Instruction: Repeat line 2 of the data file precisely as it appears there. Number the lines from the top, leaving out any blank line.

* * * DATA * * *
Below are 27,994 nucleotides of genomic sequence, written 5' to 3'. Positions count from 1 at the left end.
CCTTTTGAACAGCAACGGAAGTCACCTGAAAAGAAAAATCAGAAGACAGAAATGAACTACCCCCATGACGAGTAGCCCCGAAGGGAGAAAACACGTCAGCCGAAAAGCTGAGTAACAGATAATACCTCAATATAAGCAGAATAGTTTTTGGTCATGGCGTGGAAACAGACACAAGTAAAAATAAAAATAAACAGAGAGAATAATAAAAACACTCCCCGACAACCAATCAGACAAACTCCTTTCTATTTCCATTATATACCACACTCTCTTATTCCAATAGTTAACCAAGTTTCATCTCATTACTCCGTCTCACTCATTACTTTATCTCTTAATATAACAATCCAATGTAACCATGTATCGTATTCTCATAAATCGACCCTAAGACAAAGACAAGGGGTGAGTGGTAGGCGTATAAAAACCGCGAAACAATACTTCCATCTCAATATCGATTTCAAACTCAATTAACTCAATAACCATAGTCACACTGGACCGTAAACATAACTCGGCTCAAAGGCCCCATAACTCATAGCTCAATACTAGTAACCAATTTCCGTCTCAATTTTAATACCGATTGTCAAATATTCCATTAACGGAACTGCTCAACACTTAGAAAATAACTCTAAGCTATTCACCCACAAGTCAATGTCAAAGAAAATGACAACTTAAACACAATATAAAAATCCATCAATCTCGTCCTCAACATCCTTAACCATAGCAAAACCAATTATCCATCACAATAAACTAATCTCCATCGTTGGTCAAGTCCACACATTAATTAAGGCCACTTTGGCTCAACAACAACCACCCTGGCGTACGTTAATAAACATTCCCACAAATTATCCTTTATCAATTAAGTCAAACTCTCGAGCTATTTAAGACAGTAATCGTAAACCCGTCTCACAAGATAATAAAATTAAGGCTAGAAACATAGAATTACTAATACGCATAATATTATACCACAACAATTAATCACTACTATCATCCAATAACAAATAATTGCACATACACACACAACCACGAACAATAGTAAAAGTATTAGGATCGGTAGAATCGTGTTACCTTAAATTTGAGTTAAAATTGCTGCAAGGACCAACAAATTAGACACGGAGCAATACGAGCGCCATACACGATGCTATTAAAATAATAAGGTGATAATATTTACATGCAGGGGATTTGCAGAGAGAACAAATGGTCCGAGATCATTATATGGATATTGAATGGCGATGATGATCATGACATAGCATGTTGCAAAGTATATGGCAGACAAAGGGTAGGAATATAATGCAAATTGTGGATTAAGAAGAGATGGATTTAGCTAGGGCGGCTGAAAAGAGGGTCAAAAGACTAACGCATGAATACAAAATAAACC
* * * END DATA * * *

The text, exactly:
CCTTTTGAACAGCAACGGAAGTCACCTGAAAAGAAAAATCAGAAGACAGAAATGAACTACCCCCATGACGAGTAGCCCCGAAGGGAGAAAACACGTCAGCCGAAAAGCTGAGTAACAGATAATACCTCAATATAAGCAGAATAGTTTTTGGTCATGGCGTGGAAACAGACACAAGTAAAAATAAAAATAAACAGAGAGAATAATAAAAACACTCCCCGACAACCAATCAGACAAACTCCTTTCTATTTCCATTATATACCACACTCTCTTATTCCAATAGTTAACCAAGTTTCATCTCATTACTCCGTCTCACTCATTACTTTATCTCTTAATATAACAATCCAATGTAACCATGTATCGTATTCTCATAAATCGACCCTAAGACAAAGACAAGGGGTGAGTGGTAGGCGTATAAAAACCGCGAAACAATACTTCCATCTCAATATCGATTTCAAACTCAATTAACTCAATAACCATAGTCACACTGGACCGTAAACATAACTCGGCTCAAAGGCCCCATAACTCATAGCTCAATACTAGTAACCAATTTCCGTCTCAATTTTAATACCGATTGTCAAATATTCCATTAACGGAACTGCTCAACACTTAGAAAATAACTCTAAGCTATTCACCCACAAGTCAATGTCAAAGAAAATGACAACTTAAACACAATATAAAAATCCATCAATCTCGTCCTCAACATCCTTAACCATAGCAAAACCAATTATCCATCACAATAAACTAATCTCCATCGTTGGTCAAGTCCACACATTAATTAAGGCCACTTTGGCTCAACAACAACCACCCTGGCGTACGTTAATAAACATTCCCACAAATTATCCTTTATCAATTAAGTCAAACTCTCGAGCTATTTAAGACAGTAATCGTAAACCCGTCTCACAAGATAATAAAATTAAGGCTAGAAACATAGAATTACTAATACGCATAATATTATACCACAACAATTAATCACTACTATCATCCAATAACAAATAATTGCACATACACACACAACCACGAACAATAGTAAAAGTATTAGGATCGGTAGAATCGTGTTACCTTAAATTTGAGTTAAAATTGCTGCAAGGACCAACAAATTAGACACGGAGCAATACGAGCGCCATACACGATGCTATTAAAATAATAAGGTGATAATATTTACATGCAGGGGATTTGCAGAGAGAACAAATGGTCCGAGATCATTATATGGATATTGAATGGCGATGATGATCATGACATAGCATGTTGCAAAGTATATGGCAGACAAAGGGTAGGAATATAATGCAAATTGTGGATTAAGAAGAGATGGATTTAGCTAGGGCGGCTGAAAAGAGGGTCAAAAGACTAACGCATGAATACAAAATAAACC